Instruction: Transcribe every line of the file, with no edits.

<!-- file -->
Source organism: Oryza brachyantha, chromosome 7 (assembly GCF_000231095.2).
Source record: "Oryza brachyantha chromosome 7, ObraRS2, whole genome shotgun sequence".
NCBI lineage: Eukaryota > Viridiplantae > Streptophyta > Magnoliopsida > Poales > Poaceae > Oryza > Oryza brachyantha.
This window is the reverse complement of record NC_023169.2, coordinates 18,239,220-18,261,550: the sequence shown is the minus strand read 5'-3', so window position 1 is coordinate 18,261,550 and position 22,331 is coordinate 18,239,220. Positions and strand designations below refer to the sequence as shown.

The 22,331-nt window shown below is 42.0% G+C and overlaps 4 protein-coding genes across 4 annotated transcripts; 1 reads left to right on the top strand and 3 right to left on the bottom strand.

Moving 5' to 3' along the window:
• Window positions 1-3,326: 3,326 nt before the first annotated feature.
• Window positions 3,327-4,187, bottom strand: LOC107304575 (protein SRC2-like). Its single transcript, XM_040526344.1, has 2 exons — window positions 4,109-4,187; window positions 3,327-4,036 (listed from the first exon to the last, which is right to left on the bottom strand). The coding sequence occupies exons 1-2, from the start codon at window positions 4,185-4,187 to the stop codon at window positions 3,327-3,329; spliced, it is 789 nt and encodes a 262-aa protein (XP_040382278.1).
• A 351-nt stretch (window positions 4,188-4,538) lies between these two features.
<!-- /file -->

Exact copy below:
Source organism: Oryza brachyantha, chromosome 7 (assembly GCF_000231095.2).
Source record: "Oryza brachyantha chromosome 7, ObraRS2, whole genome shotgun sequence".
NCBI lineage: Eukaryota > Viridiplantae > Streptophyta > Magnoliopsida > Poales > Poaceae > Oryza > Oryza brachyantha.
This window is the reverse complement of record NC_023169.2, coordinates 18,239,220-18,261,550: the sequence shown is the minus strand read 5'-3', so window position 1 is coordinate 18,261,550 and position 22,331 is coordinate 18,239,220. Positions and strand designations below refer to the sequence as shown.

The 22,331-nt window shown below is 42.0% G+C and overlaps 4 protein-coding genes across 4 annotated transcripts; 1 reads left to right on the top strand and 3 right to left on the bottom strand.

Moving 5' to 3' along the window:
• Window positions 1-3,326: 3,326 nt before the first annotated feature.
• Window positions 3,327-4,187, bottom strand: LOC107304575 (protein SRC2-like). Its single transcript, XM_040526344.1, has 2 exons — window positions 4,109-4,187; window positions 3,327-4,036 (listed from the first exon to the last, which is right to left on the bottom strand). The coding sequence occupies exons 1-2, from the start codon at window positions 4,185-4,187 to the stop codon at window positions 3,327-3,329; spliced, it is 789 nt and encodes a 262-aa protein (XP_040382278.1).
• A 351-nt stretch (window positions 4,188-4,538) lies between these two features.